How to dry a water-damaged iPhone

User guides Richard Goodwin 10:49, 31 Oct 2013

How you can fix an iPhone that has got wet - an issue that Apple does not cover under its warranty or Apple Care

Whatever you do with your iPhone, don’t get it wet (even if you do believe the rumours that iOS 7 will make it waterproof). Why? because the warranty and the paid-for Apple Care plan specifically exclude any faults that are due to water damage.

This means that if your iPhone stops working after you, say, drop it in the sea or leave it in a steamy bathroom, your options are limited.

But if you do take your iPhone back to the Apple Store or your mobile supplier, don’t lie  - they’ll find you out. The iPhone has four 'Liquid Submersion indicators' inside it that turn pink on contact with water - so they will know if you're telling porkies.

(One of these circular sensors is visible if you look down the headphone socket with a bright light - if it's been triggered the circle will be half pink and half white).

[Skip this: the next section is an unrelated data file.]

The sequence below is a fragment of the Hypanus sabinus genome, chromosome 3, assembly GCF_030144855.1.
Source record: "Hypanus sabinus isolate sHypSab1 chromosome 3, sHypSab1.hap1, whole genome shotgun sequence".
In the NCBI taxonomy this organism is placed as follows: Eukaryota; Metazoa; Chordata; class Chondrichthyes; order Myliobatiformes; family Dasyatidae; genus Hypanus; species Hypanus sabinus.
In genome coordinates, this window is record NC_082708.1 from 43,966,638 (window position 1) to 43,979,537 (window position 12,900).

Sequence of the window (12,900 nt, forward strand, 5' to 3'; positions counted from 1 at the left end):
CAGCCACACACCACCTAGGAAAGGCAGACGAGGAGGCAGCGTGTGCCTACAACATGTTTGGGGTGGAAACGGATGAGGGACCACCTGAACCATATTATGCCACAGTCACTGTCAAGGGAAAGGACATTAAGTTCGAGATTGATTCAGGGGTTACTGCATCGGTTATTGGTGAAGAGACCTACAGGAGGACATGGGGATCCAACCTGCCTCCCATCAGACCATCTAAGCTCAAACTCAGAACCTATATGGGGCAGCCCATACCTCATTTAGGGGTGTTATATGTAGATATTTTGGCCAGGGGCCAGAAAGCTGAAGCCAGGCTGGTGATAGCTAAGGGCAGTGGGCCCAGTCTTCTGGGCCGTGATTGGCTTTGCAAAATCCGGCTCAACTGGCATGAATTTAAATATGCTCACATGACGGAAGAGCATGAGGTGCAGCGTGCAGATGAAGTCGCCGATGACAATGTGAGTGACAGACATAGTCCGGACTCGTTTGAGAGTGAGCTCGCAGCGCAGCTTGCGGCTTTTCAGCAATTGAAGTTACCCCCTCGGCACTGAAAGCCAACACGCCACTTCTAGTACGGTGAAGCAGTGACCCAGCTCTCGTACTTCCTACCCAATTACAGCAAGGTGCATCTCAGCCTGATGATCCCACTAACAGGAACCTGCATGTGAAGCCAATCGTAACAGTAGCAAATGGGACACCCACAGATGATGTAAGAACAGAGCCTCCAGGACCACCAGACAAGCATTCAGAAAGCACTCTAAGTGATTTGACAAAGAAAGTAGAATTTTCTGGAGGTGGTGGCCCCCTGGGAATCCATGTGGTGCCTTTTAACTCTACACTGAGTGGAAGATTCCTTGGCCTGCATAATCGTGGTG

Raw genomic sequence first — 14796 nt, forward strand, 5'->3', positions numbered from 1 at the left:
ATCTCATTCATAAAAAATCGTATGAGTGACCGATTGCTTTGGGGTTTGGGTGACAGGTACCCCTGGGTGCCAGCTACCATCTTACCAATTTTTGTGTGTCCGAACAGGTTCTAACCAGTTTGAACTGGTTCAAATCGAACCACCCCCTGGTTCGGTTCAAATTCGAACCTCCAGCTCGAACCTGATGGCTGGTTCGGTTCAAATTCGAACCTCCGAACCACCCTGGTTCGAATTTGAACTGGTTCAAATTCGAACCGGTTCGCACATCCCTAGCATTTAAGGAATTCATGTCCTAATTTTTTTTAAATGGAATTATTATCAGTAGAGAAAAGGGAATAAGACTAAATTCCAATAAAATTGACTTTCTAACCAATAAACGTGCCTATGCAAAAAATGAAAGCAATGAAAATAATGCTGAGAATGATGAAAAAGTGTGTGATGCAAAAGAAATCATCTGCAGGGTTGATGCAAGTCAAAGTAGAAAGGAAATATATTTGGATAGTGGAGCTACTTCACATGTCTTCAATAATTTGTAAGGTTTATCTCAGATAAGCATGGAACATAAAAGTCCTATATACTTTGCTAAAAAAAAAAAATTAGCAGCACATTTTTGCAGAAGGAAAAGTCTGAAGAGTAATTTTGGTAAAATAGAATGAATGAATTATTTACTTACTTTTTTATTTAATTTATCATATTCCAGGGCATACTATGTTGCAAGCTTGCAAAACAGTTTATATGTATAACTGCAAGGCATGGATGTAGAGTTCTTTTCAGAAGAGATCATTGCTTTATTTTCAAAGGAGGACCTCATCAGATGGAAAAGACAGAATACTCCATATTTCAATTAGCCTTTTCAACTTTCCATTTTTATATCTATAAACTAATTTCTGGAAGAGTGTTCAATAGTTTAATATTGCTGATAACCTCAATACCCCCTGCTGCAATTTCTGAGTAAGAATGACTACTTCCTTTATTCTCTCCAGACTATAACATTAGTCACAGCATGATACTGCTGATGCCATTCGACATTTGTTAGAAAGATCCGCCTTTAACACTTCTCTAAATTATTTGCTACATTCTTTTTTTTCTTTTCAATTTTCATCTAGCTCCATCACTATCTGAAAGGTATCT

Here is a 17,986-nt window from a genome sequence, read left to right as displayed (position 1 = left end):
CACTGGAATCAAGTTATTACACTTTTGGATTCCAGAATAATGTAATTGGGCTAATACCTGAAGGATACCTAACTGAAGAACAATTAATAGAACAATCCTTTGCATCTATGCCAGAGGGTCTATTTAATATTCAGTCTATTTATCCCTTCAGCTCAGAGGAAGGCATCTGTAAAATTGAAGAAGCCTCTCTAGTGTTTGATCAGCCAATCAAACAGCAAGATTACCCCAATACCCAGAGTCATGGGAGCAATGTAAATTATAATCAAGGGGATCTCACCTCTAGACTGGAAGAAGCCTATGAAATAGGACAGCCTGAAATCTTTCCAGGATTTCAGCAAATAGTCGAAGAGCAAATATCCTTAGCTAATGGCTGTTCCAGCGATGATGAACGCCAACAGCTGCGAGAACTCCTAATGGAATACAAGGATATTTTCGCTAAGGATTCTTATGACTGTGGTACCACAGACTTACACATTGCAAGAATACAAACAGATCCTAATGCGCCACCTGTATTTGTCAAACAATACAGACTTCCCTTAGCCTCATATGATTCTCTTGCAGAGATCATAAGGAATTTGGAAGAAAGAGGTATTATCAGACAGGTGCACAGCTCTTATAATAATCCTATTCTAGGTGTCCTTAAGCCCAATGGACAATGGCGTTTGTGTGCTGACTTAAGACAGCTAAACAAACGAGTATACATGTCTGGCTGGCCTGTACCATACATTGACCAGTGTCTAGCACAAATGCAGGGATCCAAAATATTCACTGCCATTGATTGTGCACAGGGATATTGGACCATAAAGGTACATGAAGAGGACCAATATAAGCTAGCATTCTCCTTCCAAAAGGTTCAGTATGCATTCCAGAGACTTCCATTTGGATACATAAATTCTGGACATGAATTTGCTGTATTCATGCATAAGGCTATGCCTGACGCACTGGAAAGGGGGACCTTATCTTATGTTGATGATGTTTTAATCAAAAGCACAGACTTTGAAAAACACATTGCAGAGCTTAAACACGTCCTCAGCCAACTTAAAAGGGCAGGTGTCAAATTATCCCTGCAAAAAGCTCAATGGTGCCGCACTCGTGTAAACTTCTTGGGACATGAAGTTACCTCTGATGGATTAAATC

So Apple won’t - or can’t help - but all is not lost. There are plenty of reports online showing people successfully ‘drying out’ their iPhones. If you have completely immersed your iPhone in water don't try to restart it by plugging it into a power source - seriously. And put away that hairdryer.

Instead follow the steps below to have the best chance of resurrecting it. First wipe off the liquid and gently shake the phone to clear ports and sockets.

Out of all the tried and tested methods, the most successful is using Silica gel - which is an incredibly moisture-absorbent substance often found in new handbags or with new pairs of shoes. If you keep your packaging for hi-fi or cameras you may already have some lying around the house. Otherwise you can find it at Arts & Crafts shops - it's used for drying flowers - or you may be able to blag it from an electronics store. You can also order it online from places like Davpack 

Then pack the iPhone in a sealed plastic bag, safely nested among packets of Silica gel, and store it in a dry place (like the back of a cupboard) for three days. If you’ll miss your phone during this time you can always pop your SIM in a temporary one - and giving it time to dry out should ensure the moisture is drawn out from the electronic innards of your iPhone

If you can't get hold of the Silica gel quickly place your iPhone in a bag or box of uncooked rice and reseal it. This will keep it as dry as possible in the meantime. Transfer the iPhone to the Silica gel bags when you get them.

Finally connect up your iPhone to your PC, load up iTunes and try to do a complete Restore. This will provide you with the best chance of getting the iPhone to its pre-drenched working state.

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